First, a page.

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Social customer service gets more interesting by the day. Increasingly, customers demand it, and brands can benefit from answering questions publicly.

Our Social Times recently published some reflections on social media monitoring for customer service. I've taken some of the tips from Ronan Gillen, Community and Social CS Manager at eBay, and listed them below for your convenience.

1. Build local teams

Nokia’s Tom Messett explains why they have taken a decentralised approach to social media engagement:

It’s very important to have local teams. They understand the local marketing conditions and the people and can often solve problems far better than I could from a central team. 

2. Take public conversations somewhere a little more private

Citibank uses a chat feature, so the @askciti team can easily move conversations to a private and trackable channel. Ronan says,

It’s about empowering the people on the front-line. They require flexibility in order to do their job.

3. Put the whole organisation on-call

The pressure of dealing with a public complaint should be felt by service staff and the wider organisation. In this sense, every team and department needs to be ‘on-call’ to help resolve customer queries, when required.

According to Ronan:

Everyone at eBay knows that this is happening and that they may need to react at short notice.

4. Keep your inter-departmental comms well-oiled

To put the whole org on call, get different teams and departments working closely together to monitor for social media mentions, manage the brand response and, ultimately, deliver customer satisfaction.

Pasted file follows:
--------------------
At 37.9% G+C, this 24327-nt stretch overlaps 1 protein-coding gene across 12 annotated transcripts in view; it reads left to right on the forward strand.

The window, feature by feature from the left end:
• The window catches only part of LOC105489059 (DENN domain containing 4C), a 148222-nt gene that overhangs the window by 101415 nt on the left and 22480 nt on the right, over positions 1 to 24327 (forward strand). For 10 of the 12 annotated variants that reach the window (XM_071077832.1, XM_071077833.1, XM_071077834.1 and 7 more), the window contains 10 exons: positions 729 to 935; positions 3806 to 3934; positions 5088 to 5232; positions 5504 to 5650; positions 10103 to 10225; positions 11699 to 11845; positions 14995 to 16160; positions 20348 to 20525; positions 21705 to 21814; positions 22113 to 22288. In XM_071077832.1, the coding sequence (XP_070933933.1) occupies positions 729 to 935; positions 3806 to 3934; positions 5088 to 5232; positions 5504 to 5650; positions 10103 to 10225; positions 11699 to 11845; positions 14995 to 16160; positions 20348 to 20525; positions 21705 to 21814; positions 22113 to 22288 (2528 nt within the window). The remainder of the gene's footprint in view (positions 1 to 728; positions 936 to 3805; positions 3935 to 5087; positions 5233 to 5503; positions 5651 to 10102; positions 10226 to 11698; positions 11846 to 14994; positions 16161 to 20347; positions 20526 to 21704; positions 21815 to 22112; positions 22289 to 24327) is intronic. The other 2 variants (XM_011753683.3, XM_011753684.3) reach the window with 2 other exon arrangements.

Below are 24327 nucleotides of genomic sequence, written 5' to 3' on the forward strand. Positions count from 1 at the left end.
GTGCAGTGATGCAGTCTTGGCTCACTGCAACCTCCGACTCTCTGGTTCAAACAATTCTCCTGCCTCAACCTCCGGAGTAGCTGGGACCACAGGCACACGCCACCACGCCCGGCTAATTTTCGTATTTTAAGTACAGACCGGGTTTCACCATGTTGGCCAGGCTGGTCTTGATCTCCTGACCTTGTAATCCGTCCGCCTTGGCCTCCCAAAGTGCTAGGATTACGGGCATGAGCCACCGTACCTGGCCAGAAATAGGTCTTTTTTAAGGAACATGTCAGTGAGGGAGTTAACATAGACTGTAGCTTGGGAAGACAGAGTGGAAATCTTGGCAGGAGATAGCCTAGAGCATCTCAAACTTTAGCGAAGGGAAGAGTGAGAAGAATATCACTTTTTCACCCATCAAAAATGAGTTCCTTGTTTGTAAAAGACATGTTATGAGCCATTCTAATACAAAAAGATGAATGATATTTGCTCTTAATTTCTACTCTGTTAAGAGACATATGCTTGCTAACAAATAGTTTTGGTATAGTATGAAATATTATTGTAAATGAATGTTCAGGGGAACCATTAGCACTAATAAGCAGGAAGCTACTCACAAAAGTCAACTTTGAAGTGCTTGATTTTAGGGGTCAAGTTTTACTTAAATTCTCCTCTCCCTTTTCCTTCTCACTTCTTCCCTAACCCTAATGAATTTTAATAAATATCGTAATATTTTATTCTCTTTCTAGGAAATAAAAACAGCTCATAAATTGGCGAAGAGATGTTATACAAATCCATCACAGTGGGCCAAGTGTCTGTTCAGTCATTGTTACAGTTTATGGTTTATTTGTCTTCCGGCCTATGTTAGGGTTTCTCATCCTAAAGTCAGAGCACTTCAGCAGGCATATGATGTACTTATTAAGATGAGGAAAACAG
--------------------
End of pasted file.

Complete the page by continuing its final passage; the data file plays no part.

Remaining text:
Ronan Gillen says:

A critical part of this is making sure that different departments know each other well and interact daily. Their relationship is as important as the engagement.

5. Respond quickly, even if you don’t have the answer

Ronan:

Expectations are high. Customers want a response within the hour, or ideally immediately. Sometimes you just need to let them know you’re working on it - even if you don’t have the answer to hand right away. The customer appreciates it.

6. Don’t always have the last word

eBay’s Social Customer Service team monitors all brand mentions, but is restrained about when and how it intervenes. Ronan explains:

You don’t want to interact with people who want to make a point, but don’t necessarily want a response.

How do you know the difference between someone who wants help, and someone that just wants to vent?You need to think 2 or 3 tweets ahead and make a judgment.

 

7. All you have to do is make sure you’re there

When you’re there and you actually help, you get a great response, particularly when people aren’t expecting us to come back so quickly. 

8. Unite your CRM and your monitoring platform

Most companies will have a CRM system to help them store customer details and understand customers issues, so that needs to be integrated with the monitoring platform that sits on top. In order for the customer to receive a coherent service, you need to be able to see the whole customer journey. 

9. Escalate influential complaints but prioritise your customers

While escalating complaints from influencers is undoubtedly useful, eBay Europe prefers to prioritise queries based on the urgency of the issue raised. Ronan Gillen explains:

We’re not saying we’d never do it, but it’s not something we look for as routine. We’d be more likely to look for who are our most important customers and what can we do for them, rather than who is seen as influential.

10. Create back-up teams

We have back-ups from other teams who are trained and able to engage during a spike or to cover sickness and holidays. Spikes can happen any time and you can’t always predict them.

11. Monitor your performance

eBay uses data to crosscheck the performance of its Social Customer Service team against other teams.

We look at our monitoring statistics and learn from them.

We also look at ourselves in relation to other Customer Service channels. There are some metrics which are standard across Customer Service that we benchmark ourselves against.

 

12. Back your staff